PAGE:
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Alasdair MacIntyre: On Having Survived Academic Moral Philosophy (3 of 4)

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Uploaded on Nov 29, 2010

On the 6-8 March 2009 the UCD School of Philosophy (whose expertise in the area of continental philosophy was recently ranked as one of the top ten globally by 'The Philosophical Gourmet') hosted the International Society for MacIntyrean Enquiry, at which Alasdair MacIntyre spoke "On Having Survived The Academic Moral Philosophy of the Twentieth Century".

MacIntyre's most famous book, After Virtue (1981), revealed the inconsistencies inherent in the various conflicting ethical systems born out of the Enlightenment, and which for the most part have shaped current social and political values. The common error, he argued in the book, was the failure to adequately ask the most basic of all questions. We ask what is it to be a good manager, teacher, or parent, but neglect to ask: what is it to be a good human being? MacIntyre encouraged his readers to rediscover with Aristotle the centrality of the virtues as concretely exemplifying the goals and practices of the good life.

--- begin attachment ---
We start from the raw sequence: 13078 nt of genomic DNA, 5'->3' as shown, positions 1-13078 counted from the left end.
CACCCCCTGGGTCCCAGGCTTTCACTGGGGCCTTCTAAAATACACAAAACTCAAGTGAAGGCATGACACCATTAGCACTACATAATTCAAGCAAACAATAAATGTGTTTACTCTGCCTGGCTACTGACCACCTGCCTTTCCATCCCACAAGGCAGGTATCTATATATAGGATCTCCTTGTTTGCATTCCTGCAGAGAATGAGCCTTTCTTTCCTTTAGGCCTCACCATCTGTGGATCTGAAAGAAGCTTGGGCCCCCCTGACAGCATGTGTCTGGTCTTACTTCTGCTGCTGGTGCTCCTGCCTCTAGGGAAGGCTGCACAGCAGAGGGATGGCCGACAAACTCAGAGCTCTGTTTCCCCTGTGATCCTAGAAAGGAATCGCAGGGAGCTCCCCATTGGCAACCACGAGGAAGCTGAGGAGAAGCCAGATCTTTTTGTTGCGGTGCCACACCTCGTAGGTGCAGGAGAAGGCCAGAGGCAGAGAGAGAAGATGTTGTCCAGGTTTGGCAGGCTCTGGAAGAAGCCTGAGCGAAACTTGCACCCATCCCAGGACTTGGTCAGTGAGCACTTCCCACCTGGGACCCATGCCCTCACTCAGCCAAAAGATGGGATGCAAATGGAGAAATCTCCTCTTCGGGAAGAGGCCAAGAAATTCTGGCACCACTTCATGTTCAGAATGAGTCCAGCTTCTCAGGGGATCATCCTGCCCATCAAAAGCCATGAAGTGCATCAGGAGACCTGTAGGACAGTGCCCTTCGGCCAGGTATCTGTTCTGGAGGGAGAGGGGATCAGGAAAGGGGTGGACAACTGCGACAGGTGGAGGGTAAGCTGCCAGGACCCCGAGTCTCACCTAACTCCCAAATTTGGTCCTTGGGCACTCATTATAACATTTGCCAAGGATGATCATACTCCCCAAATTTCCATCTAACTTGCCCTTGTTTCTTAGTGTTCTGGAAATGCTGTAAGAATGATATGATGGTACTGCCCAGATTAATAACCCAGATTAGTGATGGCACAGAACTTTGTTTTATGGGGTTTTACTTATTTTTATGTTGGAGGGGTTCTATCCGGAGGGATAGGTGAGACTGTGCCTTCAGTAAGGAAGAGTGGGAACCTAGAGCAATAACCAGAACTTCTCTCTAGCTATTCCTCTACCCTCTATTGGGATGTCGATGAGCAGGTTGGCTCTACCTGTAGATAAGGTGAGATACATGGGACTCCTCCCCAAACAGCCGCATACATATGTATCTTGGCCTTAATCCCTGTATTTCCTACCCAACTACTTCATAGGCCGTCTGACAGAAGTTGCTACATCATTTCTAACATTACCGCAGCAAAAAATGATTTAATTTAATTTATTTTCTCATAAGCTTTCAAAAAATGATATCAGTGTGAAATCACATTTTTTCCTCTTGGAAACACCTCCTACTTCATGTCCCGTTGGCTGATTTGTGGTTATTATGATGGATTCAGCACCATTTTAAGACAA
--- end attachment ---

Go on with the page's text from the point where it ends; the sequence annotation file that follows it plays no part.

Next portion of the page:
Alasdair MacIntyre has written widely in philosophy since his first book, Marxism: An Interpretation, appeared in 1953. He is the author of over thirty books, and has made prominent contributions to the history of philosophy, moral philosophy, political theory, philosophy of the social sciences, and philosophy of religion. He has taught at Oxford University, Princeton University, Brandeis University, Boston University, Wellesley College, Vanderbilt University, Duke University, and the University of Notre Dame.

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